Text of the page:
-When referring to the liberalismn of christ i meant something closer to what Hegel called a [damn i was reading pdf and i lost his exact phrasing] 'judgement' based, to paraphrase, which meant that christianity and Judaism both had a tendency toward ethics and morality. While I have not read the Koran from what I understand there is less value judgements as, from what a military intelligence form vet of both Iraqi wars who spoke and lived with Iraqis for two or three years, that those who follow the prophet have no need for moral judgements as this world is temporary. similar to new testament revelation in its apocalyptic description but differing quite a bit on what they deem *the present everyday world* to be and what their existence means in it. This is important and I will look into it further as it seems if true this could be a very direct ontological difference of the religion and culture

- Muslim leaders in Iran, every part of Indonesia, Pakistan, and others DID come out against ISIL.  In my previous comment, I didn't quite find my wording which is that no government but a secular government can produce and retain the freedom that liberalism aims to achieve. This is point of contention between my military friend, who honestly believes that if the US became a Christian theocracy, would not act in the same way as the muslim examples such as Iran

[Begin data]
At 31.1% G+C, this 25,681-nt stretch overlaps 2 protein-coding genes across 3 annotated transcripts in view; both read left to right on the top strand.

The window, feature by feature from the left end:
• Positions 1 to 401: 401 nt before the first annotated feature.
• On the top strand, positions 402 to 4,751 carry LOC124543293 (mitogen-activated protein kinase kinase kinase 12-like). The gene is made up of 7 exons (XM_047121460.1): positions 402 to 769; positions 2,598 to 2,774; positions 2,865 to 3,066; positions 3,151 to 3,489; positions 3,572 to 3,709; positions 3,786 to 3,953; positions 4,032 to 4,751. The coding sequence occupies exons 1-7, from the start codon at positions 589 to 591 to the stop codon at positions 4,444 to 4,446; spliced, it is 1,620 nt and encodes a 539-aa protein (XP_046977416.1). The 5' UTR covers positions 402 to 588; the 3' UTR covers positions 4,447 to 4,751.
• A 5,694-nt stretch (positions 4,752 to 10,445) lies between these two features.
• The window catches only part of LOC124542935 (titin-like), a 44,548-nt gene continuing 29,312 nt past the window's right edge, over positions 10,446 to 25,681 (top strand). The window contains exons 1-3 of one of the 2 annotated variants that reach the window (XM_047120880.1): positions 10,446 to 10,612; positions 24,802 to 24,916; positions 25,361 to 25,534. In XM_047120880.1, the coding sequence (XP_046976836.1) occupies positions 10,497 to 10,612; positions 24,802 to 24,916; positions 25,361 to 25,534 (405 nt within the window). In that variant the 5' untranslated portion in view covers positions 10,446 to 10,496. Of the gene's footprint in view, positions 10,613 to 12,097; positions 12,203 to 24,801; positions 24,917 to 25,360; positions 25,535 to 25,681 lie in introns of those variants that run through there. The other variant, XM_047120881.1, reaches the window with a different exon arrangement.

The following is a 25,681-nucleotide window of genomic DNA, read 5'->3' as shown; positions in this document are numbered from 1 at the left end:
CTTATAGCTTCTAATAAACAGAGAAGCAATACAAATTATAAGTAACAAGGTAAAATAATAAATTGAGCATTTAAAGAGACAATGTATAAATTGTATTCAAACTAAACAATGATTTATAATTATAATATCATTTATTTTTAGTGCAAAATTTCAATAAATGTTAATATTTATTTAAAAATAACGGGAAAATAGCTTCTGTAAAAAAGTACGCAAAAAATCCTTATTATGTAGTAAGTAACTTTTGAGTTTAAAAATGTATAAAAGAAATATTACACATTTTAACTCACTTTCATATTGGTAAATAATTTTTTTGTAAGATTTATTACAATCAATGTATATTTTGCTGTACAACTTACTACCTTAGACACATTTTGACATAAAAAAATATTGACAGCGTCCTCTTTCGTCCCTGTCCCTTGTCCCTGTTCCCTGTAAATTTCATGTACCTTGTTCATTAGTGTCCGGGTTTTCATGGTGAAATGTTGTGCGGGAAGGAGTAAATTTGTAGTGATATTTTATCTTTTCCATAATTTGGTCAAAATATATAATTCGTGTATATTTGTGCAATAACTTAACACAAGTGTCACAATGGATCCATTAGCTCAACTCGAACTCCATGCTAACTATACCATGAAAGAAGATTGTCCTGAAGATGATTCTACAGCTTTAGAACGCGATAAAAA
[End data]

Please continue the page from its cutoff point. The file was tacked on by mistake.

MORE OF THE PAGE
-Fun final comment: personal idea i have never read nor heard discussed [maybe it has i don't know] but if you look at the age of Islam, being a younger religion, and compare christianity at its equivalent maturity [roughly 600 years ago, the 1400s] Europe was ripe with authoritarian christian and monarchy governments, had little to no liberty for the common man, demeaned and killed women, etc etc etc and while I doubt this idea has much merit, i think it is an interesting one at least, that Islam is in its "terrible twos" or "terrible six" if you will, you get the metaphor i hope

The rest of this post is a copy paste from a video I commented on, needing to explain to someone where I'm coming from and how I feel. It is not necessary however for the discussion

I am feeling something that in the past could only be described, through similarity in description, as the absurd a la Camus. Last night I was reading Phenomenology of Self Conscious and under the chapter ‘Stoicism, Skepticism and the Unhappy Consciousness’ page 109 where the skepticism I have acquired and built, which led me to your videos recently when I began questioning liberalism and/or parts that evidence seemed lacking, is remarkably similar to the skepticism Hegel draws upon. Full disclosure, Hume introduced me to philosophy and therefore broke away my dogmatic slumbering.